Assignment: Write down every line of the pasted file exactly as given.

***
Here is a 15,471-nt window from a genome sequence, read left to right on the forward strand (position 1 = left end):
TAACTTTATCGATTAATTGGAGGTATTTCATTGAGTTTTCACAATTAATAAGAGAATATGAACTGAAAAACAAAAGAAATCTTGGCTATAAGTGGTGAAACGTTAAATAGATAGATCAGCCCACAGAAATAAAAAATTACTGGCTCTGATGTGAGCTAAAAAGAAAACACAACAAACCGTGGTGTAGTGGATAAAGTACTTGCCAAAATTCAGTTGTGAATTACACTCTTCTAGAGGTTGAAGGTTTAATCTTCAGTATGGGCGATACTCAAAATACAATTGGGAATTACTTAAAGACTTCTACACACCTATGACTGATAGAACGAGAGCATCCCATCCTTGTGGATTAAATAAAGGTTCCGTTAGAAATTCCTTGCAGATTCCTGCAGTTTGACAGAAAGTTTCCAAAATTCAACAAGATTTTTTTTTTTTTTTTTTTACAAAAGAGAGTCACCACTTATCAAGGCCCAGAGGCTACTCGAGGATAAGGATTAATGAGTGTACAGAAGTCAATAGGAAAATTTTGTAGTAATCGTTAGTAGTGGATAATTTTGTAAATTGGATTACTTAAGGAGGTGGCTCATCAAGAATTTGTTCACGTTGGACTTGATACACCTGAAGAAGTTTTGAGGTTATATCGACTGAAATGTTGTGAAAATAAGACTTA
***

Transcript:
Here is a 15,471-nt window from a genome sequence, read left to right on the forward strand (position 1 = left end):
TAACTTTATCGATTAATTGGAGGTATTTCATTGAGTTTTCACAATTAATAAGAGAATATGAACTGAAAAACAAAAGAAATCTTGGCTATAAGTGGTGAAACGTTAAATAGATAGATCAGCCCACAGAAATAAAAAATTACTGGCTCTGATGTGAGCTAAAAAGAAAACACAACAAACCGTGGTGTAGTGGATAAAGTACTTGCCAAAATTCAGTTGTGAATTACACTCTTCTAGAGGTTGAAGGTTTAATCTTCAGTATGGGCGATACTCAAAATACAATTGGGAATTACTTAAAGACTTCTACACACCTATGACTGATAGAACGAGAGCATCCCATCCTTGTGGATTAAATAAAGGTTCCGTTAGAAATTCCTTGCAGATTCCTGCAGTTTGACAGAAAGTTTCCAAAATTCAACAAGATTTTTTTTTTTTTTTTTTTACAAAAGAGAGTCACCACTTATCAAGGCCCAGAGGCTACTCGAGGATAAGGATTAATGAGTGTACAGAAGTCAATAGGAAAATTTTGTAGTAATCGTTAGTAGTGGATAATTTTGTAAATTGGATTACTTAAGGAGGTGGCTCATCAAGAATTTGTTCACGTTGGACTTGATACACCTGAAGAAGTTTTGAGGTTATATCGACTGAAATGTTGTGAAAATAAGACTTA